Higher Education Minister Dr Blade Nzimande announced on Tuesday that the prerequisite for all tertiary education students and staff returning to campuses was to register to the HealthCheck platform.
Under Level 4 of the national lockdown, final year university students were allowed to return to universities on May 1.
Nzimande congratulated not-for-profit organisation Higher Education and Training Health, Wellness and Development Centre for the launch of HealthCheck – a tool that allows for the early detection, mapping and management of coronavirus (Covid-19) cases on campuses.
The data is then fed to the national Department of Health’s tracking and tracing system.
The tool is available in USSD and WhatsApp and is also Web-based. It allows users to self-check their body temperature. (Visit the website for more information on HealthCheck.)
Based on the answers entered on the platform, users receive a low, moderate, or high-level risk reading. If the risk is low, the individual will receive clearance, valid for 24 hours.
Nzimande has also urged universities and colleges to consider the mental health implications of all decisions made relating to combatting Covid-19.
“Higher Health has been walking the Covid-19 awareness, prevention and care journey with universities and TVET colleges for several months. The focus now has shifted to shining the Higher Health spotlight on private higher education institutions and community education and training colleges. We want to ensure all students and campus staff have the tools and information necessary to deal with coronavirus,” he said.
RETURNING TO CAMPUS, RESIDENCES
Under Level 3 of the national lockdown, Nzimande announced that 33% of an institution’s student population will be allowed to return to campus, delivery sites and residences if they are safely accommodated for in line with the health protocols of the national DoH.
Those students cleared to return to campus include 2020 graduating students, and final year and postgraduate students needing access to laboratories, technical equipment, data, connectivity and access to residence and private accommodation.
Also allowed to return are students in all years of study that require clinical training in their programmes – provided that the clinical training platforms have sufficient space and can accommodate them while adhering to the safety protocols.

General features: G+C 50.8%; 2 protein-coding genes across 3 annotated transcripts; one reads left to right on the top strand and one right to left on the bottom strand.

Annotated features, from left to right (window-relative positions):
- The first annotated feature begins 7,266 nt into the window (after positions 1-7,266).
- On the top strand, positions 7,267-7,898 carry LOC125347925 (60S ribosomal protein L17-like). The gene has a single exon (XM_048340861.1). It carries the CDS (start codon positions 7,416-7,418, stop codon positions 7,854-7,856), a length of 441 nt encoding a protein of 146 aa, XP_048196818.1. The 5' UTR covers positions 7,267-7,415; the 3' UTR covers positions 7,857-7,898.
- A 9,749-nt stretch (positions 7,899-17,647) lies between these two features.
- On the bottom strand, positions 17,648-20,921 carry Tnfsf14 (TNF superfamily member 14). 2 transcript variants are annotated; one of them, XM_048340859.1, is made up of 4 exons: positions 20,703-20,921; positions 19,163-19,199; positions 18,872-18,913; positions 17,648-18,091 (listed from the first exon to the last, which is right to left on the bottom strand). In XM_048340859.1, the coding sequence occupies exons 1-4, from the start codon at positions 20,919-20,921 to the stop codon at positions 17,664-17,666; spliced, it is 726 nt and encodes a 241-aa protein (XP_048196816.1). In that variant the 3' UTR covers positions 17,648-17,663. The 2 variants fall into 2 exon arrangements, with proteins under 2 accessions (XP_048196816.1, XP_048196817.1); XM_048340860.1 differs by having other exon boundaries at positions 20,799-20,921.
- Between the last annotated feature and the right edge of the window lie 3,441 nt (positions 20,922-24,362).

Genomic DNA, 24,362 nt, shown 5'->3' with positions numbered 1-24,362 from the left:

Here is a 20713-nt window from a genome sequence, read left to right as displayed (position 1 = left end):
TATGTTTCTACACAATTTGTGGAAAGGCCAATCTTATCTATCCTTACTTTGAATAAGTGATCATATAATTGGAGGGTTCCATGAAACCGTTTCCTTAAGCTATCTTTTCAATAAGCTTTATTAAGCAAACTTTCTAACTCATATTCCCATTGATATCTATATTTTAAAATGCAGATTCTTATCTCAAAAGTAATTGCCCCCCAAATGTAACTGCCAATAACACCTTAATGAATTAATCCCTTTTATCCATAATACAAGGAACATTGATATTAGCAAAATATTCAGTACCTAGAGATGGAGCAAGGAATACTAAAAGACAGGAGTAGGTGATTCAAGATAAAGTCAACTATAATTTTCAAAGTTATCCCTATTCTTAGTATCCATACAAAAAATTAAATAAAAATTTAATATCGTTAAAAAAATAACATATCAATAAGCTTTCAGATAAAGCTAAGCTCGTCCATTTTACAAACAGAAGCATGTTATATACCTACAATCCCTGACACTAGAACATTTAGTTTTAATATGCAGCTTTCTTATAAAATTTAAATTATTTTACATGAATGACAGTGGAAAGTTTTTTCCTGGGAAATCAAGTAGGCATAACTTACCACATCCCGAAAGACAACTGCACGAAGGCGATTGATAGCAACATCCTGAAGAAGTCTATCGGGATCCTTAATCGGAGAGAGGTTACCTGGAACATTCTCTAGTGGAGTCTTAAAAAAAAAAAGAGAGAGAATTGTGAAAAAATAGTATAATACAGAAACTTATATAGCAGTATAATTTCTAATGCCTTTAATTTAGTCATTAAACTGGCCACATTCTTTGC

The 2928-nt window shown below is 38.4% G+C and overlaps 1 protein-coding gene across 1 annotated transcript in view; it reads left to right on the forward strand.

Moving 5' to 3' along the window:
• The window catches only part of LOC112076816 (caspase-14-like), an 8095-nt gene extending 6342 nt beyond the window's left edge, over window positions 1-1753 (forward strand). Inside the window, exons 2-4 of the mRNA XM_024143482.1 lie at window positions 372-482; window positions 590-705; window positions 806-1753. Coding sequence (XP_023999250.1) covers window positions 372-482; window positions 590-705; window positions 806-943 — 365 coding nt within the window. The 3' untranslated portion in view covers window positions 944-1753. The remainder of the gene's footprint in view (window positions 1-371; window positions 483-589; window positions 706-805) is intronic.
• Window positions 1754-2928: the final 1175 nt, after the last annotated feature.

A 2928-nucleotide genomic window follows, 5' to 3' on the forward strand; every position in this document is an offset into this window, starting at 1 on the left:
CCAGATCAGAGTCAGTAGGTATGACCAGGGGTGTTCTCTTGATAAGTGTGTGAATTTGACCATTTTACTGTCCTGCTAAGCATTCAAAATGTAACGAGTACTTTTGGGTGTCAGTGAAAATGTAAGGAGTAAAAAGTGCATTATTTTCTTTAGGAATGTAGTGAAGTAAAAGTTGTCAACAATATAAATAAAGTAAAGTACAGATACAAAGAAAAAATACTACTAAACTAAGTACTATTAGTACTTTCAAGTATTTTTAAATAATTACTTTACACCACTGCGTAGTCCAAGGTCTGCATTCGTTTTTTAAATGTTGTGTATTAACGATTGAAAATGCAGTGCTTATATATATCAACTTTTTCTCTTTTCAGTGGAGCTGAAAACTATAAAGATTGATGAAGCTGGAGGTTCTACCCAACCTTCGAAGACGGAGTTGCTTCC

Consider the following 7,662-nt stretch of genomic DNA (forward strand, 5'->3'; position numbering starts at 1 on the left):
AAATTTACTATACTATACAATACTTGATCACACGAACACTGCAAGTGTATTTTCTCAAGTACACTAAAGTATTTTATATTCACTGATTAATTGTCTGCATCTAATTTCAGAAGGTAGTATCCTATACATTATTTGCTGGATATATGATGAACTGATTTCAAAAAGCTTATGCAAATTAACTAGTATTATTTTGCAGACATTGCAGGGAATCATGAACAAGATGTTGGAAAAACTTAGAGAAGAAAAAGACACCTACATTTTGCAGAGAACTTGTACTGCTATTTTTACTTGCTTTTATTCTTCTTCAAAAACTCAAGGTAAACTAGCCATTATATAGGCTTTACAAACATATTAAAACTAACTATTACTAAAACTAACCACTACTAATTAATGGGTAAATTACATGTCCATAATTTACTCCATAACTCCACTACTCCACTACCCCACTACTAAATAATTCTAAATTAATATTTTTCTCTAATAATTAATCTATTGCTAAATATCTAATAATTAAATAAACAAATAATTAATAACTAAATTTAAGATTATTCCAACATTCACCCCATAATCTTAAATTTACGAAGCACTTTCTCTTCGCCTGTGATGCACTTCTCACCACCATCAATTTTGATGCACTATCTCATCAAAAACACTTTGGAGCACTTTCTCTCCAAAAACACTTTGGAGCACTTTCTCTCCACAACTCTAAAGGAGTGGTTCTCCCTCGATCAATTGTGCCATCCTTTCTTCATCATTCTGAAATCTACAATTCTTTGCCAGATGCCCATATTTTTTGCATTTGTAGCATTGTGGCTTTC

“We have also made provision that institutions may consider selected return of other categories of students to residences who may face extreme difficulties in their home learning environments provided that the above categories are prioritized, and all safety and logistical requirements are met. I have also published directions that outline the criteria for return to campuses. These were developed in consultation with Universities South Africa and the Council on Higher Education,” said Nzimande.
Meanwhile, community education and training colleges are preparing for the return of staff and students.
Students registered for the General Education Training Certificate, Senior Certificate or National Occupational Certificate qualifications or part-qualifications can return on June 23.
Technical and vocational education and training colleges will return in a phased manner.
NATED Trimester (Engineering) students
N6 & N3: June 10
N5 & N2: June 15
N4 & N1: June 22
NATED Semester (Business Studies) students
N6: June 25
N5: June 29
N4: July 06
Level 4: July 13
Level 3: July 20
Level 2: July 27
“A campus-based approach will be applied where colleges are affected by different lockdown levels. I urge students to use the developed learning materials, both for TV and radio broadcasts, which are also shared through the DHET website. Colleges also continue to use textbooks, e-Guides, past question papers, and uploaded YouTube videos to further assist students. We will also continue to support remotely students until they return to campus according to the phase-in process,” said Nzimande.
He urged all institutions to adhere to strict health protocols in student residences and also reiterated that the maximum admissible percentage of students per residence is 33%.
Students who live in private rented accommodation close to campuses may also return provided physical distancing arrangements are in place.
Priority must be given to students with disabilities, those with no connectivity or those who are living in circumstances where studying is difficult, said Nzimande.
“I would like to urge all South Africans and our students to protect themselves and others from the spread Covid-19. You all can reduce your chances of being infected or spreading Covid-19 by taking some simple precautions, which include amongst others regularly and thoroughly cleaning your hands with an alcohol-based hand rub or washing them with soap and water and by maintaining at least 1 m distance between yourself and others,” he said.